What are the Skills, Duties of a Patient Advocate?Career News August 21, 2013
Although the U.S. Bureau of Labor Statistics does not track patient advocate jobs, other sources rate the job outlook as excellent. Traditionally, employers of patient advocates have been hospitals and insurers. A new industry has developed of patient advocate businesses that exist solely to assist patients as they maneuver through all aspects of the health care system.
Patient advocates employed by a hospital
The wide-sweeping, catch-all job description of a hospital patient advocate is that the patient advocate is a liaison between the patient and any other person or department the patient has contact with during their hospital stay.
Each hospital employer will have its own job description. Duties vary from hospital to hospital. The advocate may be employed by the risk management department, financial services or any specific department in the hospital. Here are just a few of the specific duties generally required of a patient advocate employed by a hospital.
• Interact with newly admitted patients
Advocates are expected to meet and introduce themselves to patients who have just been admitted to the hospital. They provide patients with the patient rights information pamphlet and explain how the patient can contact the advocate if any problems are encountered. Some hospitals delegate this task to a volunteer; however, it is becoming more common for this to be the job of an employed patient advocate.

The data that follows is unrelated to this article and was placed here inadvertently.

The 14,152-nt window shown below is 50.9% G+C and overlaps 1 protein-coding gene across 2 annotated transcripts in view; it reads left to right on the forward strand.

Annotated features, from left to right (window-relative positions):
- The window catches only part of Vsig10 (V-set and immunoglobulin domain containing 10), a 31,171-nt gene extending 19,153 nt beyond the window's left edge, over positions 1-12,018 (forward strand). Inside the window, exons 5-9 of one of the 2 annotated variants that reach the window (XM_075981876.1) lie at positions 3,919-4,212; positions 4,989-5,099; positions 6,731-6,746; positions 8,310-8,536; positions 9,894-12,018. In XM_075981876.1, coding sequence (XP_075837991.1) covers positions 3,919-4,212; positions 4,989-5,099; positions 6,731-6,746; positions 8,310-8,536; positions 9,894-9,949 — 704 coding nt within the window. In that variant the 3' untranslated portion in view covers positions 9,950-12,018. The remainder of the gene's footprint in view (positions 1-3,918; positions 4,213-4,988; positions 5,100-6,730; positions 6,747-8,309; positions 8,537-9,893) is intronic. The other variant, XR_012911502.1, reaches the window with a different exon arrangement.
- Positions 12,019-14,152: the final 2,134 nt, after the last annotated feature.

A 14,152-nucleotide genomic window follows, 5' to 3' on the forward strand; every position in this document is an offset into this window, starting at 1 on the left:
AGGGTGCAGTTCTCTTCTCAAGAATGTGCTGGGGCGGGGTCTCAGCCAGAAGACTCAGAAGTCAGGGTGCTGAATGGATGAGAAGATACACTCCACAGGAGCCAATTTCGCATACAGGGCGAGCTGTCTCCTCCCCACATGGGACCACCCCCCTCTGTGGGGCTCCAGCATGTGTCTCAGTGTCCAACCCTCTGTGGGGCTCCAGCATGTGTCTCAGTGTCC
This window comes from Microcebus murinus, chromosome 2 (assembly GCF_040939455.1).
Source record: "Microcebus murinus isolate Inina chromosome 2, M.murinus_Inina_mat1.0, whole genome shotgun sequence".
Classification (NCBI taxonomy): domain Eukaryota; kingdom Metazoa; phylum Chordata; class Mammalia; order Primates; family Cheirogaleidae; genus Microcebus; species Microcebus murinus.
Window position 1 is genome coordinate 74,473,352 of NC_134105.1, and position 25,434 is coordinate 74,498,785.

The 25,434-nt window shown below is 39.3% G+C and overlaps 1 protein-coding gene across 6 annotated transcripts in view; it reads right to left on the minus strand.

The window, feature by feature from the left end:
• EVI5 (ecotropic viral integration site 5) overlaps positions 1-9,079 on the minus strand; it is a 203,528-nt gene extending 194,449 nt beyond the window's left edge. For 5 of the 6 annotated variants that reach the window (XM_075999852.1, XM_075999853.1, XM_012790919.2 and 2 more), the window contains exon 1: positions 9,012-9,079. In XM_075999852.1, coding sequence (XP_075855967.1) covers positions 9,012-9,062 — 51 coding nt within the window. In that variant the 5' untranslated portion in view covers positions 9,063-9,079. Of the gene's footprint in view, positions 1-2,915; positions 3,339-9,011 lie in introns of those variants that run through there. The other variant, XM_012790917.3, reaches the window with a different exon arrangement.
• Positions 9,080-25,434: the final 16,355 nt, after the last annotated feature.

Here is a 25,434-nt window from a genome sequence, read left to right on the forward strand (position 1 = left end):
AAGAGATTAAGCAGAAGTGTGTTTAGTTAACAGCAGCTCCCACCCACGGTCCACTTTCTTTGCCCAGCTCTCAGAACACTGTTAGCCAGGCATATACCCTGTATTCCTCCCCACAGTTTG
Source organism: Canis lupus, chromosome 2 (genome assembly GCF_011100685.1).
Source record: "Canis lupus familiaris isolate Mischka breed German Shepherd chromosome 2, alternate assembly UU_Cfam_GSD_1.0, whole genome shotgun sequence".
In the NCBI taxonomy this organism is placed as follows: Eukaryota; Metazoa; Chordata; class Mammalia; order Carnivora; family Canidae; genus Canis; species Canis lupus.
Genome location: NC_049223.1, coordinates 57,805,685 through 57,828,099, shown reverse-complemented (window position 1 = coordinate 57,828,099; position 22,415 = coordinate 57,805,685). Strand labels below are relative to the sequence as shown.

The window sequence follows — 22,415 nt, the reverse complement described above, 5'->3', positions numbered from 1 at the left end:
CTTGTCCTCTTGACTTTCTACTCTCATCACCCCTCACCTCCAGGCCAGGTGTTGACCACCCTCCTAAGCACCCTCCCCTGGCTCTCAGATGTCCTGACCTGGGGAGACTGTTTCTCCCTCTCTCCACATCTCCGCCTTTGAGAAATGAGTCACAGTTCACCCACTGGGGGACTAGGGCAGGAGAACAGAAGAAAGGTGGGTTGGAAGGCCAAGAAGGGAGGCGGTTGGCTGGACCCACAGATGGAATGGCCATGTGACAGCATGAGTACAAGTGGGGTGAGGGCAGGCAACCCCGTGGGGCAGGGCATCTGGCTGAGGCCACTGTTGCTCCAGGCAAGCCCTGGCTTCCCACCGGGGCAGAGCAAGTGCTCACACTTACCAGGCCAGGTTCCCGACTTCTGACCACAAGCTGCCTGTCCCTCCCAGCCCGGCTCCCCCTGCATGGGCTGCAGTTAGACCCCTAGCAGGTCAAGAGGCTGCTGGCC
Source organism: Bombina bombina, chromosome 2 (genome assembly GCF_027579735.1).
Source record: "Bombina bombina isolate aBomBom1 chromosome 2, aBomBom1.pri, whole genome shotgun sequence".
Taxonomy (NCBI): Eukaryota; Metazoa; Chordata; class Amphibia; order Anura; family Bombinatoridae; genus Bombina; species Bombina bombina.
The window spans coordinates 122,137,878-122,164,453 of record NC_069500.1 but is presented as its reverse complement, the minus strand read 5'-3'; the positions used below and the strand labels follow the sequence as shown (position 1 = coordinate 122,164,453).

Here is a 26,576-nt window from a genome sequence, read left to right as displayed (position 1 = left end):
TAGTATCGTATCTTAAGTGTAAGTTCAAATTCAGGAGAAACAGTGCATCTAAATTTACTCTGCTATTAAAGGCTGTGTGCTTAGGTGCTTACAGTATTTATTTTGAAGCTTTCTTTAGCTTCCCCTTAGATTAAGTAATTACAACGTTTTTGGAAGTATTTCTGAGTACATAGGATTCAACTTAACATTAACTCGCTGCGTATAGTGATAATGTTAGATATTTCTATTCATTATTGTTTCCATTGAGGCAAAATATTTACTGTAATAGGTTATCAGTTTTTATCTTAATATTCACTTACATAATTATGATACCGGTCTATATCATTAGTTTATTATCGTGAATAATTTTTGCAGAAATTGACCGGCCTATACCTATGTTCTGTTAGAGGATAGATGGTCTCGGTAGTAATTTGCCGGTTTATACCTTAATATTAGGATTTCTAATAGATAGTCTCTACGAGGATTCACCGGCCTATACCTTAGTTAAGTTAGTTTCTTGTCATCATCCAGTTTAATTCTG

• Document, investigate and take steps to resolve all patient complaints
Complaints run the gamut from a patient complaining that someone on staff was rude to allegations of medical malpractice. The family may be upset with how they feel and how their loved one are being treated and responded to.
The advocate must have excellent listening skills, as well as patience. Sometimes, just listening to the family or patient’s complaint is enough to diffuse the situation. But, no matter how minor a complaint may seem, all complaints must be documented, investigated and resolved.
Steps must be taken to resolve the complaint and all resolution attempts must be documented. This may be as simple as talking to a staff member who was allegedly rude to notifying the legal department that action may be pending due to allegations of medical malpractice.
• Follow-up on all complaints
One of the patient advocate jobs is to follow-up on all complaints. The advocate may believe the problem was resolved, but the patient whom complained is still vexed. Checking with patients to be sure the problem has been satisfactorily resolved is important. This includes making a phone call to the patient after discharge to see if there are any remaining issues that need to be investigated and resolved.
• Documents and analyzes complaints to improve overall quality of care
The patient advocate studies the nature of complaints to determine if there is a pattern indicating a need for a change in a policy or procedures. The advocate works with other departments and the administration to implement any changes that need to be made to minimize future similar complaints.
Patient advocate jobs outside a hospital setting
Organizations dedicated to patient advocacy are independent of hospitals and insurers and are dedicated to helping only the patient and the patient’s family. Patient advocate jobs here include helping patients navigate through the insurance maze even to the extent of assisting with appeals for medical services and treatments that were denied. Patient advocates may also act as intermediaries with employers for job retention issues related to long-term illnesses.
Since the patient advocate is accountable only to the patient, all types of services are provided. Some services are provided directly by the organization. If the services cannot be provided, the patient advocate directs the patient to available resources for further assistance.